The Project Paper focuses on a suggested topic related to art, architecture, history, music, or literature. The project will reflect your views and interpretation of the topic. This project is designed to help you stretch your mind and your abilities to be the creative, innovative, and critical thinker you already are!
Choose one (1) of the topics from the list of topic choices below. Read the topic carefully. Write a three to four (3-4) page paper (750-1,000 words) that responds to each of the items described in the topic.
Note: Your instructor may require you to submit your topic choice for approval before the end of Week 5.
For the topic you choose:
- Support your ideas with specific, illustrative examples. If there are questions or points associated with your chosen topic, be sure to answer all of the listed questions and address all of the items in that topic. If your topic requires you to do several things related to the topic, be sure to do each of the things listed.
- While some of the topics tend to lend themselves toward particular writing genres, you are not restricted to the specific format suggested for the individual topic. For example, you may do an “interview,” a “proposal,” a “letter,” a “short story,” a “blog,” an “essay,” an “article,” or any other written genre for almost any of the topics. The project is intended to be fun as well as informative, so feel free to be creative with the delivery of your information.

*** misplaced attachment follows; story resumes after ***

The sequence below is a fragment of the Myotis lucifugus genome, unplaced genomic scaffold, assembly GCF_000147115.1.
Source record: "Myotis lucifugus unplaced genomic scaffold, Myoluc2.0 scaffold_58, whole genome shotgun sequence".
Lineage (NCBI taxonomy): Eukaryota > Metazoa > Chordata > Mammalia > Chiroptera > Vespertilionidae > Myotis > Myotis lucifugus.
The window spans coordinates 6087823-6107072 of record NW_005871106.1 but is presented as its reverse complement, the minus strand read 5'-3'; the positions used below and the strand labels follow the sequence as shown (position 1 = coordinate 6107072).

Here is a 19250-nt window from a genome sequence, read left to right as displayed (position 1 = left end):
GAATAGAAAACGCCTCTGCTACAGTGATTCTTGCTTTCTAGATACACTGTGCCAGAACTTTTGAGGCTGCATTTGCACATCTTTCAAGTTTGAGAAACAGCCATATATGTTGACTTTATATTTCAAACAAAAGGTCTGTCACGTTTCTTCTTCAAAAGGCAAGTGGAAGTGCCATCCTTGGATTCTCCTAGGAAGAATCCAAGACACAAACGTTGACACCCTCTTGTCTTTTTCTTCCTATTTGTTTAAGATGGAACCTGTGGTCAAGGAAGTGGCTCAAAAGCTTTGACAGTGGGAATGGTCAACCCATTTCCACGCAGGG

- Use at least three (3) good quality academic sources with one (1) source being the class text. Note: Wikipedia and other similar Websites do not quality as academic resources. You are highly encouraged to use the Resource Center tab at the top of your Blackboard page.
Topic choices (pick 1):
- Self-Portraits. Journal. The Renaissance artists Titian, Rembrandt, and Durer have each painted self-portraits. Imagine yourself as one of these artists (or another artist of your choice that has painted a self-portrait) and write a journal expressing your thoughts on “your” art (in other words, the journal entries the artist would probably write.) (1) Explain “your” primary reason for painting a self-portrait. (2) Describe “your” artistic choices in composition: use of color, space, etc. (3) Explain what the portrait represents about “you” (as the artist.) (4) Explain “your” choices of subject with regard to at least three other specific pieces “you” have painted.